Burned Books, from the Ashes Comes Shackles in Octavia E. Butler’s “Kindred”
“The Fight”, in Kindred, by Octavia E. Butler, had many little plots and twists, but the thing or things that kept sending up flags was the written word and how it was controlled and used for leverage in the story. First there was the book about slavery that Dana brought back-in-time with her, with dates and routes escaping slaves used, and the map of Maryland it contained. There was also the letter that Dana wrote to Kevin, which Rufus offered to post for her. The knowledge in that book gave Dana confidence and control, albeit small, over her life should she feel the need to escape to the free North.
Due to the seditious content of the book it was dangerous for Dana to have in her possession and should she be caught with it this would not go well for her. Rufus pointed this out to her and insisted she burn the book. When she hesitated, knowing she would be destroying what little tenuous control she had on her life, it made her think of the book burning of Nazi Germany and the fascist control of knowledge that kept the people fettered to the will of the government. Burning her book symbolized not only a loss of freedom for her but also a means of escaping the fetters of slavery.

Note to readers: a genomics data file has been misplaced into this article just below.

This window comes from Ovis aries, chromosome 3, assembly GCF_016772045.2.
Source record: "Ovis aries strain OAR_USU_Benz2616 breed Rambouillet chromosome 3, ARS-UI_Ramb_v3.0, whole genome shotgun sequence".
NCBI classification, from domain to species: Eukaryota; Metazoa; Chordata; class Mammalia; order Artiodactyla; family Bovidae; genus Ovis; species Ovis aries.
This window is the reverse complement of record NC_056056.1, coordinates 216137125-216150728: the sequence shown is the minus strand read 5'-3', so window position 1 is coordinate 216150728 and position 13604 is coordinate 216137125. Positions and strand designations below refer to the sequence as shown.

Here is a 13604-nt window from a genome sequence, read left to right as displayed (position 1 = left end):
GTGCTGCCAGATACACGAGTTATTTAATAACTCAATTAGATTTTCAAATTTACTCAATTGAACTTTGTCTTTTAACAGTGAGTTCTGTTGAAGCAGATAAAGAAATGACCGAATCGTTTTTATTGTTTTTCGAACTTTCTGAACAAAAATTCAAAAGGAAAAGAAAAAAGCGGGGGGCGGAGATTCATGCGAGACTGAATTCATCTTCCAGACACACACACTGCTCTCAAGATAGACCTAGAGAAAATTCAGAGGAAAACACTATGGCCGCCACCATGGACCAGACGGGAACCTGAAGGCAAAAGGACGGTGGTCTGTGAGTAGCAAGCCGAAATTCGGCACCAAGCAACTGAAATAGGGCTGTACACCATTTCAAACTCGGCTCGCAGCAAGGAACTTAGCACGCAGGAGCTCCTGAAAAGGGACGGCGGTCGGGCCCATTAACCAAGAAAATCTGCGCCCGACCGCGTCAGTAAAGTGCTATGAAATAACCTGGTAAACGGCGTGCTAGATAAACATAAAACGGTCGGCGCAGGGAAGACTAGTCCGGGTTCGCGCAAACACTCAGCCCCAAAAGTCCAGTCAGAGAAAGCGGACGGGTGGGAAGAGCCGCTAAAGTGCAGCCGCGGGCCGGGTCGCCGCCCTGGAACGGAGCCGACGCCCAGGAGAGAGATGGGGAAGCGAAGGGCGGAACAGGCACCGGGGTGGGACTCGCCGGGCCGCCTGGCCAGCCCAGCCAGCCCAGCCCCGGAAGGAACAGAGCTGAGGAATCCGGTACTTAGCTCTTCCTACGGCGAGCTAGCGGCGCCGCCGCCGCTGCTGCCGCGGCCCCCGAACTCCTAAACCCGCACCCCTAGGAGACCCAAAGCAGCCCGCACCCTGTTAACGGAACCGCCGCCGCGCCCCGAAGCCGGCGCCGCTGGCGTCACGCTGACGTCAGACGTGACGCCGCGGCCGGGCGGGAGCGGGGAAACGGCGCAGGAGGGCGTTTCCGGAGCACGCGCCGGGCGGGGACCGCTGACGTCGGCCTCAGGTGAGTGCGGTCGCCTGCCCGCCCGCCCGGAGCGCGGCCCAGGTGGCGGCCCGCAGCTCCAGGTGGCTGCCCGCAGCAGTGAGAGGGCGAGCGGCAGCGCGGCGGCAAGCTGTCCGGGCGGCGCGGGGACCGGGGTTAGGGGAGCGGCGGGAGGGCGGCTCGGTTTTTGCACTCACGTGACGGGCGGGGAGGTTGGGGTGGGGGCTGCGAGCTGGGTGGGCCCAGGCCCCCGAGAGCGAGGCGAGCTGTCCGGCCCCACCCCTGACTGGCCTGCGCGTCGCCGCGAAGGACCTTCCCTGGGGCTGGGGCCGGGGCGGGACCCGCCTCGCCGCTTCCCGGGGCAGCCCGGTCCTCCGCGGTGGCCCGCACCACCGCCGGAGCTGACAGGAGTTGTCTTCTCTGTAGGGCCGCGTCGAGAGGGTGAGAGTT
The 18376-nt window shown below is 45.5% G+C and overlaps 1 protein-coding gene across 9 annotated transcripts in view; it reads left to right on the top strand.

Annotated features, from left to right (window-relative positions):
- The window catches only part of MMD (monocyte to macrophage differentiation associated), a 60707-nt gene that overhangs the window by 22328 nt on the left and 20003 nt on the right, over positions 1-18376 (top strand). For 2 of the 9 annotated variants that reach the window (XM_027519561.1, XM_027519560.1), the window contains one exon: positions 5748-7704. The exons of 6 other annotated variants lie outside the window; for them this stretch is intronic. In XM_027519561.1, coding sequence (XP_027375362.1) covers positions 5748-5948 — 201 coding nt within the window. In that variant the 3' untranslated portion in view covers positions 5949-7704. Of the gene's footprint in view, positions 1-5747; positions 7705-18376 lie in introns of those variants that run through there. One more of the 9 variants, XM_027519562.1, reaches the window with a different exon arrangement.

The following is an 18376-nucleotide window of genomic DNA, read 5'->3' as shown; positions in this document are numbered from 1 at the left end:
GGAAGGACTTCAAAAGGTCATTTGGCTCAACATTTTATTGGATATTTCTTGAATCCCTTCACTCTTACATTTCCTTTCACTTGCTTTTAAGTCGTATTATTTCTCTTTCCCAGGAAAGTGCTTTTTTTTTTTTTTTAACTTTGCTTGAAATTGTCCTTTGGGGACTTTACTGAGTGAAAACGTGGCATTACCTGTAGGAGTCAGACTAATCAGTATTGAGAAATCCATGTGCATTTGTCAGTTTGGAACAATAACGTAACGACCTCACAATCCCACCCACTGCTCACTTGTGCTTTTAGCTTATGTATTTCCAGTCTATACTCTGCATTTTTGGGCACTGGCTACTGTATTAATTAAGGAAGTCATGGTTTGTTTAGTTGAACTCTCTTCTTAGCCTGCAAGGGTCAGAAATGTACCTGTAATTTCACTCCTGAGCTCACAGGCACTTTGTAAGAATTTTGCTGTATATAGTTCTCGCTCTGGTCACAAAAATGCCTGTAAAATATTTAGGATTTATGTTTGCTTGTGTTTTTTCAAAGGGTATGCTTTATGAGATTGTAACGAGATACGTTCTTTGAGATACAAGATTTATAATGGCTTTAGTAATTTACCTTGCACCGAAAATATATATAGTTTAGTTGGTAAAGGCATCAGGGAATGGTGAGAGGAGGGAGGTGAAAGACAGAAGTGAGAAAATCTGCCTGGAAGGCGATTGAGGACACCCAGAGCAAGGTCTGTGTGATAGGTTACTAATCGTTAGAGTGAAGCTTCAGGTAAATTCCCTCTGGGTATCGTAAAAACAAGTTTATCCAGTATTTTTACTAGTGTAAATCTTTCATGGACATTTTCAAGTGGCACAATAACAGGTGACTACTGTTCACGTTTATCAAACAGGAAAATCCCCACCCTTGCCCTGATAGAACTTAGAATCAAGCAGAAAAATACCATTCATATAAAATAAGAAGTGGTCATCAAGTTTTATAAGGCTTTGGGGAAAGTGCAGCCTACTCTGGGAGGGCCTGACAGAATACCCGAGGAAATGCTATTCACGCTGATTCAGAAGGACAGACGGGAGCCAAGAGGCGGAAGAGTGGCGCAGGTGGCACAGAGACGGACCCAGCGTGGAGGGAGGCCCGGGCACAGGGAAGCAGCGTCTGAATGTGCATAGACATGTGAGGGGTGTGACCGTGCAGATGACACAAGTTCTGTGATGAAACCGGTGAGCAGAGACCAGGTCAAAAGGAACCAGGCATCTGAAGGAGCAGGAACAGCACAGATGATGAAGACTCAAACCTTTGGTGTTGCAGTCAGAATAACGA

Dana needed to let Kevin know she was back. The letter, like the book, was a way to freedom from someone, her husband, who would help her for love and without expectation. It was the only way she could contact Kevin and when Rufus threatened not to send her letter unless she burned the book, he was forcing her to give up control and place it in his own hands. Rufus was handing Dana a collar and asking for the key.
The map, torn from the book before committed to flames, was the last shred of written knowledge Dana tried to hold onto—the last scrap of comfort to give her confidence that she may have a chance if she had to leave—but Rufus demanded even that. “He threatened to keep me from my husband if I did not submit to his whim and destroy a paper that might help me get free” (155). It left her no option but to give up the means to get to Kevin and hope that Kevin would get her letter and come rescue her, and she had to entrust the letter to her blackmailer, Rufus.
I took the map from Rufus’s desk and dropped it into the fireplace. It darkened, then burst into flame.
“I can manage without it, you know,” I said quietly.
“No need for you to,” said Rufus. “You’ll be all right here. You’re home.” (156)
Rufus’ last line in that passage is a subtle hint that he had no intention of sending the letter and alerting Kevin that his wife was here so he could take here away. He had effectively made Dana his slave.